2. 452 ASYNCHRONOUS TRANSFER MODE (ATM) The dynamic allocation of bandwidth is achieved by ATM using a newly developed technique called cell switching. relay Understanding principles its is the key to understanding ATM, its strengths and limitations. In our discussion, we shallrefer frequently to the work of the ATM Forum, an industry-wide common interest group, comprisingtelecommunications equipment manufacturers, network operatorsand users who have combined to speed the process of developing and agreeing technical standards for ATM. 26.2 STATISTICALMULTIPLEXINGANDTHEEVOLUTION OF CELLRELAY SWITCHING ATM is based upon a statistical multiplexing technique called cellrelay switching. Statistical multiplexing, we discussed in as Chapters 9 and 18,is widely used to improve the efficiency of data networks. As shall see, it can also used effectively to carryspeech we be connections, provided extra provisions are made to control the propagation delay. The majorbenefit of statistical multiplexing that the useful carrying capacityof the is line is maximized by avoiding the unnecessary transmission of redundant information (i.e. pauses in speech or idle periods on data lines). In addition, as the full capacityof the line (i.e. its full speed) ismade available for each individual connection for carriage of information, the transmission time (propagation time) may be reduced. In the example of Figure 26.1, we recap the technique of statistical multiplexing. Three separate users (represented by sources A, B and C ) are to communicate over the same transmission line, sharing the line resources by means of statistical multiplexing. The three separate source circuits are fed into a statistical multiplexor, which is con- nected by a single line to the demultiplexor thereceiving end. (A similar at arrangement, using a second line for the receive channel, but with multiplexor on the right and demultiplexor on the left, will also be necessary but this is not shown). The statistical multiplexor sends whatever it receives from any of the source channels directly onto the transmission line. Why is it called statistical multiplexing? Simply because it relies on the statistical unlikelihood of all three channels wanting to send information simultaneously. Actually, for a short period of time, the multiplexor is designed to be able to cope simultaneous transmission from of the sources. This with all separate source transmission line arrival re-sorted circuits sianals source A 'L demultiplexor source B Figure 26.1 The principle of statistical multiplexing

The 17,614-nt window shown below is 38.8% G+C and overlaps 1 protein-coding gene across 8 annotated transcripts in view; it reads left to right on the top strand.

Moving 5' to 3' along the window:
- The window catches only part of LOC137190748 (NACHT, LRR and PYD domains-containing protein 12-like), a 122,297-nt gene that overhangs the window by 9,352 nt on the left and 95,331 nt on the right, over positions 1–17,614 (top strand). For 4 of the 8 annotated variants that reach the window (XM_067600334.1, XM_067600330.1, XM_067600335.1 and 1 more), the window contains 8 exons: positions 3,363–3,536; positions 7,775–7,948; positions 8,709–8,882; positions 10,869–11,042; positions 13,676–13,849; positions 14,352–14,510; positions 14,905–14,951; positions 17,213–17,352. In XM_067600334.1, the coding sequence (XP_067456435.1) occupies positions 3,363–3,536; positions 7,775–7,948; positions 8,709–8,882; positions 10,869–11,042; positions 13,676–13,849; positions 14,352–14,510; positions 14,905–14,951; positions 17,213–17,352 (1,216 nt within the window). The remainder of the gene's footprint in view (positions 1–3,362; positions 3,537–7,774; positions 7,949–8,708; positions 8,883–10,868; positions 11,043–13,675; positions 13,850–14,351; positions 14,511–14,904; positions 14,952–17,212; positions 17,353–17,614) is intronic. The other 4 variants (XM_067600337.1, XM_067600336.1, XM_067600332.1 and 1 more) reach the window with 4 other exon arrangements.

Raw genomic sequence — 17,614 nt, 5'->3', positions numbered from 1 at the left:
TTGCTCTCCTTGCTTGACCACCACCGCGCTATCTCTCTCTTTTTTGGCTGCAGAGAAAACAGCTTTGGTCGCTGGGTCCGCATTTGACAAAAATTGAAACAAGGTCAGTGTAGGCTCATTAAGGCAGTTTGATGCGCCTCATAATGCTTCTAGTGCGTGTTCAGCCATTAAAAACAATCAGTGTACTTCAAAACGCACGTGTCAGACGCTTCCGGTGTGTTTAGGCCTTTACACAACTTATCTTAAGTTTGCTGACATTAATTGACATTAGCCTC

3. RELAYCELL PROBLEMS TO BE THE BY SOLVED 453 is done by sending the most important signal directly to line and storing the lesser important signal in a bufSer for an instant until the first signal has been transmitted. This causes a slight variation in the time taken by signal packets to traverse the network. a data Variation in the time packets take to traverse networkis not important.So long as theaverage delay is not great, computer users do notnotice whether some typed char- acters appear imperceptibly faster or slower than others. As a result, packet-switched networking techniques have dominated the world of data transmission. Voice networks meanwhilehaveremainedcircuit switched networks, because they cannottolerate variable delays, because they tend to ‘chop up’ the signal. The strength of circuit switching is the guaranteed throughput and fast and constant signal propagation time over the resulting connection. This critical so that acceptable is voice quality can be achieved (any variation in the signal propagation time manifests itself to the listener as a rather broken up form the original signal,an effect known as of jitter). A telephone call connected in a circuit-switched manner is much like an empty pipe between two telephone users. Whatever one speaker talks into the pipe comes out at the other end in an identical format, but only one pair of callers can use the pipe during any particular call. And so it came to pass... that there were networks ford a t a . . . and separate networks for telephones. The cell relay technique of statisticalmultiplexing used in ATM is designed to contain the variation in propagation delay experienced by delay-sensitive signals such as voice and video. It is heralded as the first technique capable of efficient voice and data integration within a single network. 26.3 THEPROBLEMS TO BE SOLVED BYCELLRELAY Returning to the statistical multiplexing example of Figure 26.1, a typical data packet contains between 1 and 256 characters (i.e. between 8 and 2048 bits), and the linespeed is typically 9600 bit/s. Therefore the delay at a time when twosourcestry to send simultaneously and one of the packets hasbe temporarily stored in a buffer will be up to to 200ms (2048/9600 S) longer than when there is no simultaneous transmission. In other words,theremay be up to 200ms of jitter. This is unacceptablefor speech transmission, but this is not the only difficulty to be overcome. Another problem is in minimizing the loss of line bandwidthtothemanagement overhead of statistical multiplexing, as we discuss next. To allow a statistical demultiplexor (Figure 26.1) to sort out the various packets belonging to the different logical connections, andforward them to correct the destinations (A to A , B to B, C to C, etc.) there needs to be a header attached to each packetto say which logical connection (i.e.telephoneconversation ordata com- munications session) itbelongs to. The header (Figure 26.2) is crucial, but hasthe disadvantage that it adds to the information which must be carried between multi- plexor and demultiplexor. At the demultiplexor, the header is removed so it does not disturb the receiver, but meanwhile it has generated an overhead load for the trans- mission line. It is thus impossible using statistical multiplexing techniques to achieve 100% loading with rawuser information. Some of the capacity needs to be given up to carry the overhead.